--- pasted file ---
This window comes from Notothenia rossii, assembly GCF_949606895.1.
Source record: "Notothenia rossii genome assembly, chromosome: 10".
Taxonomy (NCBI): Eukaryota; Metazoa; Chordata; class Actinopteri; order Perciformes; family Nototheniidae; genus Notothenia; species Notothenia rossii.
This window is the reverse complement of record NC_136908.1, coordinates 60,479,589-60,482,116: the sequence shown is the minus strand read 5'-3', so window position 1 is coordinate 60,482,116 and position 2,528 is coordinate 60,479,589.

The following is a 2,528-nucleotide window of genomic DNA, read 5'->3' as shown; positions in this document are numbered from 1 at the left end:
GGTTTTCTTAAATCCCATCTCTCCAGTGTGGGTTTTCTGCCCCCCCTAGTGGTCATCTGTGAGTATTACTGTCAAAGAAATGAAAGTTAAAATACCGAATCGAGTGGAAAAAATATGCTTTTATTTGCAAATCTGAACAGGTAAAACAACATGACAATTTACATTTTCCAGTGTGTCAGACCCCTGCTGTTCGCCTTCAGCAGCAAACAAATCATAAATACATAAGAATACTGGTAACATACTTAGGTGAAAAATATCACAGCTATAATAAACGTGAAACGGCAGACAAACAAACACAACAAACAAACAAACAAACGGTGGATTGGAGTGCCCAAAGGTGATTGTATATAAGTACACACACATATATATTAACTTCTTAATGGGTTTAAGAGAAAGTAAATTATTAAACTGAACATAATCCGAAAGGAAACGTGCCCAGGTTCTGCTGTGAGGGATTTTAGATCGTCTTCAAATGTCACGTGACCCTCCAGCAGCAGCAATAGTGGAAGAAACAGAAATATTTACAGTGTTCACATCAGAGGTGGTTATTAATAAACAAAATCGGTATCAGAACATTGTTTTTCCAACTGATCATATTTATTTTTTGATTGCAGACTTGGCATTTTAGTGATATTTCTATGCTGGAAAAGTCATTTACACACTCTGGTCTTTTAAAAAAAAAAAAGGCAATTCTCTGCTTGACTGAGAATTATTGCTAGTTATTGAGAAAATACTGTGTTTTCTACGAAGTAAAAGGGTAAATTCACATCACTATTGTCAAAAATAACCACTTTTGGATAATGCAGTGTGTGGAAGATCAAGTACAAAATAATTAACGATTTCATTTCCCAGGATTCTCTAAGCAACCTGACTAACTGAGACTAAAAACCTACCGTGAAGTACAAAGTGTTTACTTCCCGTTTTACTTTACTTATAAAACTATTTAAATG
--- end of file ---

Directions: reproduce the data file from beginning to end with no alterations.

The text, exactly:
This window comes from Notothenia rossii, assembly GCF_949606895.1.
Source record: "Notothenia rossii genome assembly, chromosome: 10".
Taxonomy (NCBI): Eukaryota; Metazoa; Chordata; class Actinopteri; order Perciformes; family Nototheniidae; genus Notothenia; species Notothenia rossii.
This window is the reverse complement of record NC_136908.1, coordinates 60,479,589-60,482,116: the sequence shown is the minus strand read 5'-3', so window position 1 is coordinate 60,482,116 and position 2,528 is coordinate 60,479,589.

The following is a 2,528-nucleotide window of genomic DNA, read 5'->3' as shown; positions in this document are numbered from 1 at the left end:
GGTTTTCTTAAATCCCATCTCTCCAGTGTGGGTTTTCTGCCCCCCCTAGTGGTCATCTGTGAGTATTACTGTCAAAGAAATGAAAGTTAAAATACCGAATCGAGTGGAAAAAATATGCTTTTATTTGCAAATCTGAACAGGTAAAACAACATGACAATTTACATTTTCCAGTGTGTCAGACCCCTGCTGTTCGCCTTCAGCAGCAAACAAATCATAAATACATAAGAATACTGGTAACATACTTAGGTGAAAAATATCACAGCTATAATAAACGTGAAACGGCAGACAAACAAACACAACAAACAAACAAACAAACGGTGGATTGGAGTGCCCAAAGGTGATTGTATATAAGTACACACACATATATATTAACTTCTTAATGGGTTTAAGAGAAAGTAAATTATTAAACTGAACATAATCCGAAAGGAAACGTGCCCAGGTTCTGCTGTGAGGGATTTTAGATCGTCTTCAAATGTCACGTGACCCTCCAGCAGCAGCAATAGTGGAAGAAACAGAAATATTTACAGTGTTCACATCAGAGGTGGTTATTAATAAACAAAATCGGTATCAGAACATTGTTTTTCCAACTGATCATATTTATTTTTTGATTGCAGACTTGGCATTTTAGTGATATTTCTATGCTGGAAAAGTCATTTACACACTCTGGTCTTTTAAAAAAAAAAAAGGCAATTCTCTGCTTGACTGAGAATTATTGCTAGTTATTGAGAAAATACTGTGTTTTCTACGAAGTAAAAGGGTAAATTCACATCACTATTGTCAAAAATAACCACTTTTGGATAATGCAGTGTGTGGAAGATCAAGTACAAAATAATTAACGATTTCATTTCCCAGGATTCTCTAAGCAACCTGACTAACTGAGACTAAAAACCTACCGTGAAGTACAAAGTGTTTACTTCCCGTTTTACTTTACTTATAAAACTATTTAAATG